Local author releases first novel based on childhood

In the 1960s, a young African-American girl witnessed the effects of the Civil Rights Movement in her small Arkansas town. Now, more than 40 years later, Big Sur resident LaVerne McLeod, 67, has released “Corn Hollow,” a novel based on her experiences.

McLeod started writing the book 14 years ago after realizing that short stories she had written could form a full-length novel. The result is a picaresque novel battling topics like racism, sexism and more.

“They started as little stories, little African-American tales that I wanted to capture, then I decided, ‘Well maybe it could be a book,’” the former CMS teacher says.

The protagonist, Tamara, is a young girl based on McLeod herself. After the stories and characters were created, McLeod needed to tie them all together with the setting; she decided to center the book in the fictional town of Corn Hollow, Tennessee, a town eerily similar to her own hometown.

“One of the things I did was I drew a map,” the author recalls. “And it turned out to be my hometown!”

McLeod’s goal was to share the stories of her youth, but tell them humorously to differentiate her piece from other, more serious works of the same genre. Even when tackling subjects such as abuse and the presence of the Ku Klux Klan, she balanced them with comedic relief to maintain the general tone of the novel.

Even in the midst of tragedy, it is quintessentially human to find solace in the humorous aspects of life. This is something McLeod displays in her novel. Applying this to her novel, McLeod modeled this phenomenon after how her parents talked to her about the same issues; although there were questionable acts occurring all around her, her parents tried to avoid these topics.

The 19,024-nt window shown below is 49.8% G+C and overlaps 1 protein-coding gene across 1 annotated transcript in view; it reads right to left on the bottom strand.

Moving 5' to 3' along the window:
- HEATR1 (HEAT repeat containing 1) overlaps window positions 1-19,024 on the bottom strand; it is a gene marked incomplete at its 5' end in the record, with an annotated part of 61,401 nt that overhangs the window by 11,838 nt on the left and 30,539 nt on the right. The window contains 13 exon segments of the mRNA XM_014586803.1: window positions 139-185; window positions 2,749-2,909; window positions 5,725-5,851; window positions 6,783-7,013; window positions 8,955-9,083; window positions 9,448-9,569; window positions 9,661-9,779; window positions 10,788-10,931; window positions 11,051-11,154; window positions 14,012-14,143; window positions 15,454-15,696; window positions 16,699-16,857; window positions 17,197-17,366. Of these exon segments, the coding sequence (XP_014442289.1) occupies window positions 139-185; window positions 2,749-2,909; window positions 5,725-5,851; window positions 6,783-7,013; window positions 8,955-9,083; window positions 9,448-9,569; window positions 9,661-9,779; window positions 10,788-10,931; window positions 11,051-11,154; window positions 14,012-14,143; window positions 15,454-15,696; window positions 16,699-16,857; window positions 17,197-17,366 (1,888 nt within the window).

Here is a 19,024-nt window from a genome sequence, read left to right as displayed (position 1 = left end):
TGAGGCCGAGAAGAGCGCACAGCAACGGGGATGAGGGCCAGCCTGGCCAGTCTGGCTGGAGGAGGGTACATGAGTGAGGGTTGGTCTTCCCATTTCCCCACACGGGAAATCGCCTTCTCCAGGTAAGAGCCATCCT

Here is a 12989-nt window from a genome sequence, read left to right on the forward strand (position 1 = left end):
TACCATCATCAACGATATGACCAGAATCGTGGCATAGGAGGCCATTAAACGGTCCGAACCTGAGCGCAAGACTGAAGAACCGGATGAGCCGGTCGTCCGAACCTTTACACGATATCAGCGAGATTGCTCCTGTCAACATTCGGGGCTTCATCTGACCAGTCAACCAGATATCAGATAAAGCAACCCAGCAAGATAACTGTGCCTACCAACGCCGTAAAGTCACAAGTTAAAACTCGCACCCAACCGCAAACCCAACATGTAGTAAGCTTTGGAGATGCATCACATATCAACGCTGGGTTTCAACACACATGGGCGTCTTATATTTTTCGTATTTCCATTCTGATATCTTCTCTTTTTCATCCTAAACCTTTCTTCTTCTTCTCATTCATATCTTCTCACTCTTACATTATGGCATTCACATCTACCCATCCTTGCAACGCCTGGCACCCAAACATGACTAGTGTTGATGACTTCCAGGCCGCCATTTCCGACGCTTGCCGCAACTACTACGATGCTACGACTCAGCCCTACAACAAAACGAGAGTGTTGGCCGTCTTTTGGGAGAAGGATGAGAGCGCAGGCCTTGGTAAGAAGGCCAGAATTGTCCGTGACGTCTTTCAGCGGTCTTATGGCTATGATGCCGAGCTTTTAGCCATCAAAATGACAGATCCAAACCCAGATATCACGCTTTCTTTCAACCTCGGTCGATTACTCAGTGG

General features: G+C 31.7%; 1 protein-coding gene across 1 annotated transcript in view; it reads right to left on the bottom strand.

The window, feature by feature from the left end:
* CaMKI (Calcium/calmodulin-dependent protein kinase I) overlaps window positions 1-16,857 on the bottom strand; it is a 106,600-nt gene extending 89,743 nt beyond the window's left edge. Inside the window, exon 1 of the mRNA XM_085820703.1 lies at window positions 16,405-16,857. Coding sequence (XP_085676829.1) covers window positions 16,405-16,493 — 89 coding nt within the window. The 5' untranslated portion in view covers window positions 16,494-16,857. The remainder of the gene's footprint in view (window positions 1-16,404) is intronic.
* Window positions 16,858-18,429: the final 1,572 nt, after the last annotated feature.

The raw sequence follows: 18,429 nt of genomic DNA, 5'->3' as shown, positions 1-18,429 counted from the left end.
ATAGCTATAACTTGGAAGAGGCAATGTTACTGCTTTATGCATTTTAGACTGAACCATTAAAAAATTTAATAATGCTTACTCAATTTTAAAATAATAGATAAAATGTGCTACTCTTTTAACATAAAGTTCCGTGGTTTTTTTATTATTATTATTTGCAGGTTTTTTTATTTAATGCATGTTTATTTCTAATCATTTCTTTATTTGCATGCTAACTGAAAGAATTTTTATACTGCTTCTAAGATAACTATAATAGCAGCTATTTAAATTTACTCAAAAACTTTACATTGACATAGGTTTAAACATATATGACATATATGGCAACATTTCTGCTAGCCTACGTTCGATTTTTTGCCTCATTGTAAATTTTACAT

“They didn’t want us to know a whole lot of things,” the current Big Sur resident says. “That’s why I developed Tamara to want to find an answer to these questions. Because you’re always curious, you felt the tension.”

Not only did McLeod write the novel, but she published it herself as well. She was first approached by a friend about the topic.

“I hired a friend of mine and she said, ‘I can do some research and she can help you find a publisher and this, that and the other,’ and I needed a little change anyway so I said, ‘Okay.’”

After dealing with difficult publishing firms, McLeod decided to suspend the project.

“I said, ‘You know what? I’m not even interested in publishing right now! So let’s just shut the door on this,’ and started writing another book,’” McLeod says. “I said I’ll publish it when I get to it.”

After a few years of waiting, the author decided to take on the task of publishing her book as well, establishing Purple Feather Press.

McLeod’s novel gained new relevance with the racial tension surrounding the election of President Donald Trump. Although this commentary was not her original intention, she has fully embraced it.

“What happened was I finished the book three years ago,” McLeod explains. When she got around to publishing “Corn Hollow” in November, Trump had already been elected. The author took the opportunity to speak about race and the inequality in American society, going so far as designing day-long workshops on the subject.

“My goal is to eradicate racism.”

The first step is sharing her experiences with people in the community, and with the publication of “Corn Hollow,” that part is already underway.

Although her book has been released, McLeod is nowhere near done writing. She has four ideas in the works, including a young adult nonfiction work concerning climate change. “Corn Hollow” is available for purchase on Amazon and Google Books.

-Alex Poletti